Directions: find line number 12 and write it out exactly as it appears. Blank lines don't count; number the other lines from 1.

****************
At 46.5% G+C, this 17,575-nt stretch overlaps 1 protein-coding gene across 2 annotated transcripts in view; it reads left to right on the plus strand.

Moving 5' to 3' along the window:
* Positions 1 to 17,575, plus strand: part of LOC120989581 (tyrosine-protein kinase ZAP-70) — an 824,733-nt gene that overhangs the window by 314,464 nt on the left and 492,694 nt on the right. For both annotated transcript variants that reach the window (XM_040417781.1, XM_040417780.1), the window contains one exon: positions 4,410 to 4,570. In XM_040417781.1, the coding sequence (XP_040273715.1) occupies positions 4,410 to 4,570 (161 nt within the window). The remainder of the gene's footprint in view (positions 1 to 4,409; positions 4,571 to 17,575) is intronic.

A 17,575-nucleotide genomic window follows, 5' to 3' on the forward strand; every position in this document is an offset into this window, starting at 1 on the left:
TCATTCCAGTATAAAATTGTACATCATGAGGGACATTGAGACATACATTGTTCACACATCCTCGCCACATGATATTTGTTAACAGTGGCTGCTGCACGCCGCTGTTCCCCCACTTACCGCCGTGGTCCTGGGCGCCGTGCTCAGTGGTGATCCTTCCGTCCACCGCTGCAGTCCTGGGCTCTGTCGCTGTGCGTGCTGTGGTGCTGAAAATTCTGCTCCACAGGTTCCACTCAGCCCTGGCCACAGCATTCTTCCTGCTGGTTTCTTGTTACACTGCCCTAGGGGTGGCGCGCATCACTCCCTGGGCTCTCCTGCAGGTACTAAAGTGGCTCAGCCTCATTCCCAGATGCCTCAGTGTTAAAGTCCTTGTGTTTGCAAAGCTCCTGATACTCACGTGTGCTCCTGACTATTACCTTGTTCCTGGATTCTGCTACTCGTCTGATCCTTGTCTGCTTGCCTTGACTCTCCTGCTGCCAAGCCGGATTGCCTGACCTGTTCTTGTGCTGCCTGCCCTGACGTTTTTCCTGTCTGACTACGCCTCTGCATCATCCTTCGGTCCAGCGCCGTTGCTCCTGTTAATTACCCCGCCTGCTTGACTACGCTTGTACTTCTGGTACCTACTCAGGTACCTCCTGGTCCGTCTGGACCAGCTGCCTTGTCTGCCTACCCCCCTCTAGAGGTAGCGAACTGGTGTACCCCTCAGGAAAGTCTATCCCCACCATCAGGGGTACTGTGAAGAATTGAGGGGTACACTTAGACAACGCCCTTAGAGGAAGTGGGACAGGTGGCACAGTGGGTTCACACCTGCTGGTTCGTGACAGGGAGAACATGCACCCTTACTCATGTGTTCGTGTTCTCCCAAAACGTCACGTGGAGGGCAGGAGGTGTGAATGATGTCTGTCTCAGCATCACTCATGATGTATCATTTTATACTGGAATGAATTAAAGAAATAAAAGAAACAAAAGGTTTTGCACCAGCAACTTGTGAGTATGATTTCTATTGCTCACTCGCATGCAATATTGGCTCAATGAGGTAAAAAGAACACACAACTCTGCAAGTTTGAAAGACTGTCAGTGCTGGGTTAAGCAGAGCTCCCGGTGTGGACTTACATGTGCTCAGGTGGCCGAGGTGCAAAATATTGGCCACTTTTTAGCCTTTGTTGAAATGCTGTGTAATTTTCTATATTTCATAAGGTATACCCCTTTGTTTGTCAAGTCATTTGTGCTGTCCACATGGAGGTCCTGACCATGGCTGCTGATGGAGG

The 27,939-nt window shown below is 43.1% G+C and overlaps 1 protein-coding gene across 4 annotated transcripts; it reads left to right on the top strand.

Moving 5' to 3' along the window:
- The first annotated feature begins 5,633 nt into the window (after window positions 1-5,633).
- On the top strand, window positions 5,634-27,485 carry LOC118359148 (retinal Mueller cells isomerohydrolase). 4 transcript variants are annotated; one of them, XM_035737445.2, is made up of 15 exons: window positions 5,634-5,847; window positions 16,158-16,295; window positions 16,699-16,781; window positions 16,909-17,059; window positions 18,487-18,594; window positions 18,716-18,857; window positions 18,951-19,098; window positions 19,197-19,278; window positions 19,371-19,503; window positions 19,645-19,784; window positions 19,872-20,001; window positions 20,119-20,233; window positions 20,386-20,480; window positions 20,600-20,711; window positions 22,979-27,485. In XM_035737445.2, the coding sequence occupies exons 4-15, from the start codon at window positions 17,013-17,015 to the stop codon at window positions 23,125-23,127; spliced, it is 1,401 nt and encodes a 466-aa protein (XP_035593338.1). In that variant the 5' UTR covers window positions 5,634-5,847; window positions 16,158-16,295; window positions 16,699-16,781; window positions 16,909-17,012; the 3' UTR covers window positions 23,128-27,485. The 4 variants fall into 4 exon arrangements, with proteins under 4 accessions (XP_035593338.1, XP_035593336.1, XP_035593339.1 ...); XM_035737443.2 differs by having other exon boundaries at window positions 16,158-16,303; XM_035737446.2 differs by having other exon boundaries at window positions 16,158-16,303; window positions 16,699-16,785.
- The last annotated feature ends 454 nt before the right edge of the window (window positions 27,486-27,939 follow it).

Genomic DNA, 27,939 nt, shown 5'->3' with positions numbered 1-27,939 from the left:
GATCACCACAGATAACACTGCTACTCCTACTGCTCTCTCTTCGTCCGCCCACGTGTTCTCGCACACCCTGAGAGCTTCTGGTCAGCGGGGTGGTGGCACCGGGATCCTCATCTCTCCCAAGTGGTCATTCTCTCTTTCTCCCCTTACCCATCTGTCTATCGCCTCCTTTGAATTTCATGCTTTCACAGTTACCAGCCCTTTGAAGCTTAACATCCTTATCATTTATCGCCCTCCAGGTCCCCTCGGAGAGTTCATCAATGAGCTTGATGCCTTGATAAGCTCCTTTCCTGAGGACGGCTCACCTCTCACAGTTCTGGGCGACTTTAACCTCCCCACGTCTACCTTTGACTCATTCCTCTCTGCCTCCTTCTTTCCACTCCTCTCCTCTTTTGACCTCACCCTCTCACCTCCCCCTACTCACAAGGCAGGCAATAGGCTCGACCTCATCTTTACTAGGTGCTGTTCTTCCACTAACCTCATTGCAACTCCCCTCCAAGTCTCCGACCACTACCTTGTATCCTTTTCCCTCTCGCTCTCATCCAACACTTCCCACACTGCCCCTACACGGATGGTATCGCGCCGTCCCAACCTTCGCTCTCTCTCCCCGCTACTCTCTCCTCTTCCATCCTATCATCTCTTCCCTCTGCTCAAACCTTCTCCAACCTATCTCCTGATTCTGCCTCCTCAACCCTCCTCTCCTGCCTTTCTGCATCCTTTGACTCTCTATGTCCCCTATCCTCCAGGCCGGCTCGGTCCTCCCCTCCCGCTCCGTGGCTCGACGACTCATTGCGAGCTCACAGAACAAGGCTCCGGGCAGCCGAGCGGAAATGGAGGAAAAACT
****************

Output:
GATCACCACAGATAACACTGCTACTCCTACTGCTCTCTCTTCGTCCGCCCACGTGTTCTCGCACACCCTGAGAGCTTCTGGTCAGCGGGGTGGTGGCACCGGGATCCTCATCTCTCCCAAGTGGTCATTCTCTCTTTCTCCCCTTACCCATCTGTCTATCGCCTCCTTTGAATTTCATGCTTTCACAGTTACCAGCCCTTTGAAGCTTAACATCCTTATCATTTATCGCCCTCCAGGTCCCCTCGGAGAGTTCATCAATGAGCTTGATGCCTTGATAAGCTCCTTTCCTGAGGACGGCTCACCTCTCACAGTTCTGGGCGACTTTAACCTCCCCACGTCTACCTTTGACTCATTCCTCTCTGCCTCCTTCTTTCCACTCCTCTCCTCTTTTGACCTCACCCTCTCACCTCCCCCTACTCACAAGGCAGGCAATAGGCTCGACCTCATCTTTACTAGGTGCTGTTCTTCCACTAACCTCATTGCAACTCCCCTCCAAGTCTCCGACCACTACCTTGTATCCTTTTCCCTCTCGCTCTCATCCAACACTTCCCACACTGCCCCTACACGGATGGTATCGCGCCGTCCCAACCTTCGCTCTCTCTCCCCGCTACTCTCTCCTCTTCCATCCTATCATCTCTTCCCTCTGCTCAAACCTTCTCCAACCTATCTCCTGATTCTGCCTCCTCAACCCTCCTCTCCTGCCTTTCTGCATCCTTTGACTCTCTATGTCCCCTATCCTCCAGGCCGGCTCGGTCCTCCCCTCCCGCTCCGTGGCTCGACGACTCATTGCGAGCTCACAGAACAAGGCTCCGGGCAGCCGAGCGGAAATGGAGGAAAAACT